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When can an aided cortical assessment help decision making in a child’s hearing journey? In this article, the author demonstrates the application using an enlightening case study approach.


A device, be it a conventional hearing aid or hearing implant, ideally, needs to provide the user with adequate access to speech quickly and be comfortable to use so the device can be worn daylong. Appropriate access to sound allows aural habilitation to begin and the advantages of early intervention to be realised. Verifying a device programme using subjective methods can be time consuming and beyond the capabilities of the client.

Objective device verification can be done by investigating cortical auditory evoked potential responses (CAEP). Aided cortical assessment (ACA) provides information similar to information collected from sound-field aided threshold testing and tests of speech detection. Koşaner et al used repeated ACA to monitor access to soft sound and maturation of auditory pathways of 45 paediatric cochlear implant (CI) users over their first six months of CI use [1]. They concluded that ACA approach could form an alternative to behavioural soft sound access verification.

What is aided cortical assessment?

ACA involves presenting speech sounds at conversational levels to an aided client via free field and measuring the evoked cortical response. An example of an automated system used in clinics is the HEARLab® System by Frye.

ACA is conducted in a quiet room. The client sits alone or on a parent’s knee, one metre away from the system’s free field speaker. The client needs to comply with electrode placement on vertex, low forehead and one mastoid. The client needs to remain alert, still, quiet and wear one or both of their listening devices. Usually the young client can be quietly amused with soft toys or by watching a muted video.



The cortical auditory evoked potential equipment used by the author and her team stimulates using three speech tokens, /M/, /G/ and /T/, corresponding to frequency bands 200-500 HZ, 800-1600 HZ and 2000-8000 HZ, respectively. Testing using all three speech tokens will inform the audiologist about the client’s ability to hear the whole speech spectrum. Speech tokens can be presented at 55, 65 and 75 dB SPL corresponding with soft, normal and loud conversation level. A huge language input is necessary for a child to develop natural, spoken language so, ideally, they need sufficient access to sound to be able to benefit from incidental speech as well as speech directed at themselves. If a client has P1 responses to stimuli /M/, /G/ and /T/ at 55 dB SPL, the audiologist can assume that the client has adequate access to speech.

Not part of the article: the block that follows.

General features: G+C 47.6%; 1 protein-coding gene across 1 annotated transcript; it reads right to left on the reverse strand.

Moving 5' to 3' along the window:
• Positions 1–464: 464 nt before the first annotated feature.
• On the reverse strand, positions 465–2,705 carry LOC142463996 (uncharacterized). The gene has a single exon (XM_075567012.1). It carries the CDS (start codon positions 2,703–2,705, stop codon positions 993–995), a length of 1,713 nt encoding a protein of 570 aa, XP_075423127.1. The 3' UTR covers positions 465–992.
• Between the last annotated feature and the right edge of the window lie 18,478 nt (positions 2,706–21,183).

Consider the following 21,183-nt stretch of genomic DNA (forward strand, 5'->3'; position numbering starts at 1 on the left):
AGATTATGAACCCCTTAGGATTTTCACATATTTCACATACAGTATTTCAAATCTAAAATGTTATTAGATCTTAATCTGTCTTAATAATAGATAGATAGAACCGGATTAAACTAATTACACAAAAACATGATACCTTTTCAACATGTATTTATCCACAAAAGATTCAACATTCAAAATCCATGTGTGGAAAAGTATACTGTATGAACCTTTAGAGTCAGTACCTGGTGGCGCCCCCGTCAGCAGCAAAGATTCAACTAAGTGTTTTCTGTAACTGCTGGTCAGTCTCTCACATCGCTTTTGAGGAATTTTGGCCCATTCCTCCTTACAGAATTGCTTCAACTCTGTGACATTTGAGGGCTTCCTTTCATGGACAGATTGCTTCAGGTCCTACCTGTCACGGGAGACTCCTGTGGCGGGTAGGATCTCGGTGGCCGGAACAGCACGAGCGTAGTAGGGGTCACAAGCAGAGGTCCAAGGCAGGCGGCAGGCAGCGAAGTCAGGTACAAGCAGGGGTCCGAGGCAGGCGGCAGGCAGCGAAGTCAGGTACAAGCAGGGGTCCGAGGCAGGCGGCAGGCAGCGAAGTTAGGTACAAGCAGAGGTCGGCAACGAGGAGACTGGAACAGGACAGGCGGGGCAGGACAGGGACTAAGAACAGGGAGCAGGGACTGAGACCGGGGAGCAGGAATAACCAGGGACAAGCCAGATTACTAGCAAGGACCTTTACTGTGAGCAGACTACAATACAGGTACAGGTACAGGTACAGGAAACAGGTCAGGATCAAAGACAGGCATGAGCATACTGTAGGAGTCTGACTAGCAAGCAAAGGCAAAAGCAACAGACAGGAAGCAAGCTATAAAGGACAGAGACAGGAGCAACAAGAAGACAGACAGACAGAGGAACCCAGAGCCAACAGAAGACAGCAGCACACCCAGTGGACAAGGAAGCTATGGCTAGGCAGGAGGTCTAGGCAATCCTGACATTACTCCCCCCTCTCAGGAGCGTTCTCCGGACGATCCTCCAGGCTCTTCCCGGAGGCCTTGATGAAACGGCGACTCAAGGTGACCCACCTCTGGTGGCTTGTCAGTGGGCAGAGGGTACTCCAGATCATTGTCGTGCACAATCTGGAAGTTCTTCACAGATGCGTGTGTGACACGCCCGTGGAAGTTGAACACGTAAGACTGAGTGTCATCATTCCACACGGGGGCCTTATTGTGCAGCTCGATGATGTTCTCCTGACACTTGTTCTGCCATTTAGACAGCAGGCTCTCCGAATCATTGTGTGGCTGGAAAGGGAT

“Koşaner et al used repeated ACA to monitor access to soft sound and maturation of auditory pathways of 45 paediatric CI users over their first six months of CI use”

ACA, as well as informing the audiologist about the appropriatness of the provided programme, can also guide programme modifications e.g. in a MED-EL CI if the client has responses to /M/ and /G/ but not to /T/ then modifications can be attempted to the maximum comfort levels (MCL) of the corresponding frequency band of the token /T/, which are high frequencies located in the basal area of the cochlea (electrodes 9, 10, 11, 12). ACA using the /T/ stimulus can then be repeated to check for improved access to sound.


Figure 1. A: Switch on of CI, late latency P1 response to /G/ at 55 dB SPL. B: With two weeks
bilateral CI use, normal latency P1 response to /G/ at 55 dB SPL. 


Both the morphology and the latency of cortical responses change over time [2]. P1 latency decreases quickly during infancy and childhood and slowly during adolescence. Morphology of the response changes from a single P1 response in childhood to a P1, N1, P2 response in adolescence. These changes are the result of refinement and maturation of the central auditory pathways brought about through hearing. Repeated ACA performed on paediatric CI and auditory brainstem implant (ABI) users provides information in terms of P1 latency, about maturation of the client’s auditory pathways (Figure 1). Appropriate access to sound leads to maturation of the auditory system. Persisting long latency not in accord with the expected latency for a client’s age may indicate, for example: limited use of or a faulty external device; inaccurate programming or, more seriously, the inadequacy of a hearing implant to provide sufficient hearing to promote maturation of the auditory system e.g. due to cochlea nerve deficiency (CND).